If you’re interested in building a personal brand to promote your work or eCommerce business, you should learn from people who have done personal branding for years.
Your brand’s identity is the key to your business success but not only that – you’ll find that small businesses everywhere are empowering ridiculously good marketing just by working on their own personal brand statement.
We’ll show you ten of the best personal brand examples and share tips on how to build a brand of your own.
As far as personal branding goes, let’s just say that Gary has it locked down. He knows his own brand inside out and at this point, he is considered a thought leader and personal branding coach.
For years, Gary focused on creating YouTube videos and vlogs for his wine-tasting show as well as making motivational videos to promote his personal brand.
By delivering content regularly to nurture his personal brand statement, he now has more than 12 million subscribers across different social media channels.
Gary’s personal brand website features information about himself and his work. He also adds all social media links on his home page, letting people know where else they can find him online.
Above all, he creates informative content about digital marketing, business, and the self-development of a personal brand. It’s a great example of how to expose a personal brand to a larger audience in just a few clicks.
2. Tim Ferries
Up next is Tim Ferriss, who has built his own strong personal brand over a decade as an author, investor, and entrepreneur.
He’s known for his “The 4-Hour” books and award-winning podcast – the Tim Ferriss Show. The latter is the first business and interview podcast to exceed 500 million downloads and as far personal brand statements go, Tim has got his on lock.
One of the main characteristics of the podcast is the talk with world-class performers, discussing topics like exercise habits, morning routines, time-management tricks, and the value of creating a strong personal brand statement that can define your company.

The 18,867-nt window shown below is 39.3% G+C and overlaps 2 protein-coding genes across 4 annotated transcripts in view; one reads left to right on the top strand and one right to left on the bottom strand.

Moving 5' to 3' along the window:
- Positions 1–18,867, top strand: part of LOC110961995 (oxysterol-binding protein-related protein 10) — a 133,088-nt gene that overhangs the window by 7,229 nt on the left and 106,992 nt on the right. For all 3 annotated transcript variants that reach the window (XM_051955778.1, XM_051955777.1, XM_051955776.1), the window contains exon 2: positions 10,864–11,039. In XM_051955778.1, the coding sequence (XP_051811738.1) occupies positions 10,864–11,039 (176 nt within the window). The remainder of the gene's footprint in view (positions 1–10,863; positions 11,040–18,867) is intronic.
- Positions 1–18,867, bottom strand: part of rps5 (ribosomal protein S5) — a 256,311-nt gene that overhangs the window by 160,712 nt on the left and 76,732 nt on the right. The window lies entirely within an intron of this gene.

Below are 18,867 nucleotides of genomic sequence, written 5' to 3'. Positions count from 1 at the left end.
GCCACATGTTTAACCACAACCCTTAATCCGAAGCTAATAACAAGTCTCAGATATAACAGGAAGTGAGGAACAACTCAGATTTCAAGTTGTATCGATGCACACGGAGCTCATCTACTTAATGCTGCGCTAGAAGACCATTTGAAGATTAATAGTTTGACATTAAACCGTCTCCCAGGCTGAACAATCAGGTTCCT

Maintaining consistent identity across all platforms is essential in building personal brands, and Tim does it well.
He even dedicated a website page for journalists and other media figures, where he has written both short and long versions of his biography to make it easy to condense his personal brand into an easy to repeat (and easy to publish) personal brand statement.
Various professional photos and links to his media appearances are also included, helping anyone who might want to publish something about him or his personal brand.
If you want to build a personal brand as a blogger, learn from Darius Foroux.
Darius is a successful blogger, author, entrepreneur, and podcaster. He’s also one of the most popular writers on Medium.
He actively shares tips on self-improvement, productivity, and psychology. With that, he manages to attract over 500,000 monthly readers.
Darius’s website looks simple and clean, helping teach people in his audience to concentrate on the content itself. He also features his own hand-drawing on each post, giving a unique and personal touch to all of his work.
However, Darius doesn’t rely on his articles alone to boost his brand.
He provides exclusive content for those who subscribe to his newsletter email list and offers an online course that’s held once a year.
4. Marie Kondo
Marie Kondo – also known as KonMari – is a “tidying consultant”, author, and TV host. She’s one of the most relevant personal branding examples right now.
Marie rose to fame after the release of her best-selling book “The Life-Changing Magic of Tidying Up” which gives viewers tips for decluttering.